University asks students to use ‘jazz hands’ instead of clapping to avoid triggering anxiety

International

OXFORD (WFLA) – Students at Oxford University in England are being asked to stop clapping at some events and instead use “silent jazz hands” to celebrate.

According to The Oxford Student, the university’s newspaper, students are being encouraged to use British Sign Language clapping – or “silent jazz hands” – at student council meetings and other student union events.

The motion to replace clapping was first presented last year. It was brought up again this year and passed this week at a student council meeting, The Oxford Student reports.

A similar motion was passed last year by the student union at the University of Manchester. In a statement posted by the student union, the group clarified that using sign language in place of clapping is just a suggestion.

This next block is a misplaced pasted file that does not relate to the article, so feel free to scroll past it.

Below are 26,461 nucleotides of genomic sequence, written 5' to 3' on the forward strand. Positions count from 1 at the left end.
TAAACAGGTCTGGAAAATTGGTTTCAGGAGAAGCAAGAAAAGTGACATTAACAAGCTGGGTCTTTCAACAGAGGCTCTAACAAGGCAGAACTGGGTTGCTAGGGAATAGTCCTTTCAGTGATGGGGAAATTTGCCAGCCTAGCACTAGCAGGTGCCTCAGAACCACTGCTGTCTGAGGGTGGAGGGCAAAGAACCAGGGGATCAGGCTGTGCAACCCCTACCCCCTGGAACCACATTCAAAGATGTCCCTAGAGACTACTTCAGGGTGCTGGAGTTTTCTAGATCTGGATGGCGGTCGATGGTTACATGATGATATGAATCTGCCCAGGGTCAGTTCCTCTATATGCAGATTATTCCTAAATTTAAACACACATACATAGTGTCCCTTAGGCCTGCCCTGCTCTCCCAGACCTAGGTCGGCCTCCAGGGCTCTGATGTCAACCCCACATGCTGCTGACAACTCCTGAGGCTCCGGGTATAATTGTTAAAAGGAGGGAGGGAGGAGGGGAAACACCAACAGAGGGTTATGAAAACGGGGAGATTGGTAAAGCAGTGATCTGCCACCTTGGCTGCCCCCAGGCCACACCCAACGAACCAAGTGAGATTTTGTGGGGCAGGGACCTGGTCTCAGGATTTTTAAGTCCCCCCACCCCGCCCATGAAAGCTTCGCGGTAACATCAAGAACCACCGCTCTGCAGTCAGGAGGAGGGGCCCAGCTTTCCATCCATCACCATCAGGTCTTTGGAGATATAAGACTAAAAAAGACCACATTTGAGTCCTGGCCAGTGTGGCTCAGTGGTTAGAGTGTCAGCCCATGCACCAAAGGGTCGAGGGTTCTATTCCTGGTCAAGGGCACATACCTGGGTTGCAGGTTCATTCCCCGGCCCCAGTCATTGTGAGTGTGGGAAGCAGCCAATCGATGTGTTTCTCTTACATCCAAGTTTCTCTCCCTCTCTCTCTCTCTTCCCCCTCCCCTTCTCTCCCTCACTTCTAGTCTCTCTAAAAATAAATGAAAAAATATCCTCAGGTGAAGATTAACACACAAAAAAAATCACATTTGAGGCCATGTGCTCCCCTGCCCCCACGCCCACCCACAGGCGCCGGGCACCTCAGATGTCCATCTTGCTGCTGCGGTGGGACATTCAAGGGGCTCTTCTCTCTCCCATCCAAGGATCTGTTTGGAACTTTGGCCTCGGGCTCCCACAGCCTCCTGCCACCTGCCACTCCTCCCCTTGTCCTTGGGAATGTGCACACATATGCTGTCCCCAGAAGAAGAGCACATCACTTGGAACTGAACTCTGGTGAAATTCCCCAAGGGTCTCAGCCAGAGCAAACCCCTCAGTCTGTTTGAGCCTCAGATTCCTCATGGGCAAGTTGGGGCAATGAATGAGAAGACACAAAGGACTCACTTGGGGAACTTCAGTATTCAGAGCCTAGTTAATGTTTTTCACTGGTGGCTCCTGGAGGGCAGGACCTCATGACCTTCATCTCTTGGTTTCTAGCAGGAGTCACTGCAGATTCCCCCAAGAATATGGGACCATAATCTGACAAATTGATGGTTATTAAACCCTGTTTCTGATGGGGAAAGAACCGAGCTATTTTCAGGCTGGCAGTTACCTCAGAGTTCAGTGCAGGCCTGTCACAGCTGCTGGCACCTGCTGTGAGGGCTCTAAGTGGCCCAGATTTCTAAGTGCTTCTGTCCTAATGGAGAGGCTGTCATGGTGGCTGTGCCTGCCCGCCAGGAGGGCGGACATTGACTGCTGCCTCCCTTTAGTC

“The policy was proposed in order to encourage the use of British Sign Language (BSL) clapping during our democratic events to make those events more accessible and inclusive for all. We are not banning audible clapping – we understand that some people may be more comfortable to continue using it,” the statement said. “Inclusivity is one of the Students’ Union’s founding principles. We recognise that minority groups are underrepresented in political environments and we are working to address that. This policy is one way of doing so inside our Union.”

A report from The Guardian says the National Union of Students has used sign language clapping since 2015 because traditional applause and other loud noises can create issues for some students who suffer from anxiety disorders or sensory sensitivity.

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